Oligonucleotides of a desirable sequence are synthesized by coupling nucleosides through phosphorous-containing covalent linkages. The most commonly used oligonucleotide synthesis method involves reacting a nucleoside with a protected cyanoethyl phosphoramidite monomer in the presence of a weak acid; oxidation of the formed phosphite linkage; and hydrolysis of the cyanoethyl group (Advances in the Synthesis of Oligonucleotides by the Phosphoramidite Approach, Beaucage, S. L.; Iyer, R. P., Tetrahedron, 1992, 48, 2223-2311).

Many applications, such as automated DNA sequencing and mapping, in situ detection of hybridization, detection of PCR products, and structural studies, require labeled oligonucleotides. While radioactive labels were traditionally used in these applications, recently certain cyanine dyes have proved to be extremely fluorescent and quite useful in the labeling of biomolecules.

Cyanine dyes offer many desirable properties, including safe handling, absorbency at longer wavelengths, high extinction coefficient, relatively high quantum efficiency, small molecular size, ease of chemical manipulation, and reasonable stability to reagents, pH and temperature. Because of a low background fluorescence of biological materials and a high absorbency of cyanine dyes in the longer wavelength portion of the spectrum, cyanine dyes provide excellent signal-to-noise ratios. By synthesizing structural modifications of the chromophore portion of cyanine dyes, different fluorescent labeling reagents absorbing and emitting in a broad spectrum range from 400 to nearly 1100 nm can be obtained. The versatility of functional groups that can be incorporated into cyanine dyes permits control over the solubility of the dye and labeled product, and helps reduce non-specific binding of the labeled materials to irrelevant components in an assay mixture (Waggoner, U.S. Pat. No. 5,569,587 and U.S. Pat. No. 5,627,027).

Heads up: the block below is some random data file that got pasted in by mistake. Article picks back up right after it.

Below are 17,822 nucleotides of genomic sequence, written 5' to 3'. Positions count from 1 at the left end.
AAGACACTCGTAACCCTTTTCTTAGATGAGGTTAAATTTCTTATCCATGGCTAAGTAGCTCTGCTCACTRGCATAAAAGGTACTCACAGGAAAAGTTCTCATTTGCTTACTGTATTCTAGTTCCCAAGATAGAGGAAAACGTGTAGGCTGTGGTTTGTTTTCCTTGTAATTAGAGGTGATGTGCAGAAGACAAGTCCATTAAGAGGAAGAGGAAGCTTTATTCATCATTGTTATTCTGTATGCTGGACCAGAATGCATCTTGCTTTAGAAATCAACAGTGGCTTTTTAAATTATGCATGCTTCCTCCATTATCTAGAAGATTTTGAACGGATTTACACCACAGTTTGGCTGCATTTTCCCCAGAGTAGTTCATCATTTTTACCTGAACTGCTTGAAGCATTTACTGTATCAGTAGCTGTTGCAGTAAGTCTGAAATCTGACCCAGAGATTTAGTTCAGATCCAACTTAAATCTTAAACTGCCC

At present, labeling of oligonucleotides with cyanine dyes is performed by a manual, two-step procedure. First, an oligonucleotide is synthesized and, then, an activated cyanine dye is linked to the 5′ end of the synthesized oligonucleotide. Usually, cyanine dyes are activated by an introduction of reactive groups that assist in covalent attachment of cyanine dyes to oligonucleotides (see, for example, U.S. Pat. Nos. 5,569,587 and 5,627,027). This two-step method is slow (4-5 days), tedious, expensive, and often produces undesirable organic by-products.

In an alternative, more convenient, one-step approach, a fluorescent dye is converted into a phosphoramidite and is used in direct labeling of an oligonucleotide during its synthesis. However, currently available phosphoramidites of cyanine dyes are substantially more expensive and less stable than their standard, unmodified counterparts.

U.S. Pat. No. 5,556,959 ('959) discloses the use of carbocyanine phosphoramidites to label synthetic oligonucleotides. The cyanine phosphoramidites of the '959 patent, however, contain protecting groups, such as trityl; 4-O-monomethoxytrityl; 4,4′-O-dimethoxytrityl or acyl. Protecting groups are usually associated with instability during storage and handling, thus making these phosphoramidites less valuable commercially.

SUMMARY OF THE INVENTION

In view of deficiencies of the related art, it is an object of the present invention to provide stable cyanine dye phosphoramidites for direct labeling of oligonucleotides during their automated synthesis on DNA synthesizers. It is also an object of the present invention to provide convenient methods for synthesizing phosphoramidites that do not require steps of introduction and removal of protecting groups. It is a further object of the present invention to provide a method for labeling an oligonucleotide directly during its synthesis.

These and other objects are achieved in dyes of the present invention having a following general formula:

wherein each dotted line represents carbon atoms necessary to form a fused substituted or unsubstituted aromatic ring; m is an integer from 1 to 18; Y and Z are independently selected from the group consisting of S, O, N, CH2 and C(CH3)2; R1 is an alkyl; (PAM) is a phosphoramidite group; X is a negative ion; and Q is

wherein n is 1, 2, or 3.